This last point came across really strongly in the debate, especially from the young people on the panel. I remember as a teenager feeling frustrated and upset at being pigeonholed as a 'troublemaker' because I wanted to go into a shop with a group of friends. I felt angry when I only ever saw teenagers in the news because they had done something bad. I felt exasperated when I watched a film and teenage girl characters were either a) vacuous or b) sullen.

At what point do adults forget what it was like to be young? Is there an age threshold that you cross and then instantly lose all empathy with teenagers? Because although I will freely admit that, as a teenager, I was moody, and a bit selfish, and rebellious, I was also a lot of other things: creative and caring and kind of funny and shy and very protective of the people I loved.

In short, I was a person. As I am now. A multifaceted person.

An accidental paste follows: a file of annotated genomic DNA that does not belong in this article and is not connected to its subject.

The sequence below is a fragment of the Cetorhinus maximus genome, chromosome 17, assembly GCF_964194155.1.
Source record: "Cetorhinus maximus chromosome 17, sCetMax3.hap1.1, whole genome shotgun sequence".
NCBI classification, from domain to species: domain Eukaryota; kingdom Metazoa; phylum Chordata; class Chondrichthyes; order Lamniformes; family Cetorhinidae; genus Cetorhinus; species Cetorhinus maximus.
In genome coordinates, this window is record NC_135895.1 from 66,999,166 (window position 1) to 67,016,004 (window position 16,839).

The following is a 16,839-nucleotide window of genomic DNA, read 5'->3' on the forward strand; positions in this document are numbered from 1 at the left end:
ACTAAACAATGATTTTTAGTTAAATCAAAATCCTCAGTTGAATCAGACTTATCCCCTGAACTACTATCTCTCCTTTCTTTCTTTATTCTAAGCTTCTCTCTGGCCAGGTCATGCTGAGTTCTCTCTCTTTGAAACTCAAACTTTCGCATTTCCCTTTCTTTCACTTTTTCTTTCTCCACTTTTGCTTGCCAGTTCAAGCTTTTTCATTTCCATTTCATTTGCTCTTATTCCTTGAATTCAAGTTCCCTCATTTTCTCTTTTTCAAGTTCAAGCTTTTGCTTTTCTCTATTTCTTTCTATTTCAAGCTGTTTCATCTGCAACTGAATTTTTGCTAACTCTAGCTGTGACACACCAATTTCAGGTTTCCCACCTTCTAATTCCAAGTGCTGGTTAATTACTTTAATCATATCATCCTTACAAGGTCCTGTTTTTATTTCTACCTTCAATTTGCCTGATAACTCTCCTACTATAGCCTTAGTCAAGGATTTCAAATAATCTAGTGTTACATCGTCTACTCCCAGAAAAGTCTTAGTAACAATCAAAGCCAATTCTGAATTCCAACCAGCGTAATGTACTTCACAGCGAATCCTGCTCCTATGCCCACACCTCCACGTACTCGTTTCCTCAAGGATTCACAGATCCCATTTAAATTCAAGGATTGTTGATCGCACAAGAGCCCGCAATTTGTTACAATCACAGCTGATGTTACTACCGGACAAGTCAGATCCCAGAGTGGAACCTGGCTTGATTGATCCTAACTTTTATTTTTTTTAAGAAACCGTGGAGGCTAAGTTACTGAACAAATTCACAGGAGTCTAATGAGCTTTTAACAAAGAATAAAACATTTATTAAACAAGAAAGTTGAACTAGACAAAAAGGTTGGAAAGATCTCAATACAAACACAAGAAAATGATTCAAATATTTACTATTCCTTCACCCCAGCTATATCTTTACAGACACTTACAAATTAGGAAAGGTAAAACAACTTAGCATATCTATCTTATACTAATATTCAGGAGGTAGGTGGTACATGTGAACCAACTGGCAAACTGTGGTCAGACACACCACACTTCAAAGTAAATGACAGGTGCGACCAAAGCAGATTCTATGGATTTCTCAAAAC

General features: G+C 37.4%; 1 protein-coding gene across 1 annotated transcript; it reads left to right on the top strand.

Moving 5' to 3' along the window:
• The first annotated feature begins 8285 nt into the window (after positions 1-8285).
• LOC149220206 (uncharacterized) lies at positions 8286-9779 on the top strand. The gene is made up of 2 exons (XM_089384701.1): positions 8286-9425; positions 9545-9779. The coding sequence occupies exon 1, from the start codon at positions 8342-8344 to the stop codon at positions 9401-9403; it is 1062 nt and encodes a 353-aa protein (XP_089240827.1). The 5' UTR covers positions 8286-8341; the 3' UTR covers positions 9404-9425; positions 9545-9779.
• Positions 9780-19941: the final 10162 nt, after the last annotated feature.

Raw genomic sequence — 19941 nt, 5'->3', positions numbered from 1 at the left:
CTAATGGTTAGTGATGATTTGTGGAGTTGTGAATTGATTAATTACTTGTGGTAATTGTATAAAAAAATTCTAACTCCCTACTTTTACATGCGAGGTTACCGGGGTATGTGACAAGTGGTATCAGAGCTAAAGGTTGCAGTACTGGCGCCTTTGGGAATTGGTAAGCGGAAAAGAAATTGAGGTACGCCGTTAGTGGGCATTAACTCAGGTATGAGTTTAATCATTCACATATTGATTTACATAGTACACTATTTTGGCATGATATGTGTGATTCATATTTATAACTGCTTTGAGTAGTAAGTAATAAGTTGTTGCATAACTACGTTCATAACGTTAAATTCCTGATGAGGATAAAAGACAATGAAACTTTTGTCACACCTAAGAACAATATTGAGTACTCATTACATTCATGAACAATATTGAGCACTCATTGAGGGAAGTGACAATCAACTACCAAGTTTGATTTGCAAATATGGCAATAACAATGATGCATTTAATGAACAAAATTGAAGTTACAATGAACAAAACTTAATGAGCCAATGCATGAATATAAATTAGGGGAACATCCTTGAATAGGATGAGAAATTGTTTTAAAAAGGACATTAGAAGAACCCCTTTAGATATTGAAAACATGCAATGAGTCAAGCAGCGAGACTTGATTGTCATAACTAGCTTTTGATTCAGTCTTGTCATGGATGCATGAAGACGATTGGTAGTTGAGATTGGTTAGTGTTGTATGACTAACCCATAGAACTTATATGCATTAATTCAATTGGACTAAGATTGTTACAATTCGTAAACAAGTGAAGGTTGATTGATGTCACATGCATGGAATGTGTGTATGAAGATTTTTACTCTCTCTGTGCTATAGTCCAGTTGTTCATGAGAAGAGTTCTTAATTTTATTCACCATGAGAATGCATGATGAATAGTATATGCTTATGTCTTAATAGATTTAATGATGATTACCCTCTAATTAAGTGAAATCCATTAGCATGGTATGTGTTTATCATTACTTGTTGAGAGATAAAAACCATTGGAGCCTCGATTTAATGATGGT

I dislike how we treat teenagers in this country. We give them criminal responsibility, and yet we give them much less support than younger children. We don't allow them the privilege of voting. We give them barely any support for mental health issues. We don't take their feelings or relationships seriously.

It's hard to be a young person now. I found it tough enough pre-social media: I remember the immense pressure I felt to look a certain way, act a certain way, be into certain things, and that was before I had what everyone else was doing shoved in my face 24/7. Teenagers don't just leave their problems at school anymore - they take them home with them and are confronted by them constantly. But for some reason, we aren't treating their issues as seriously as we would do if they were younger.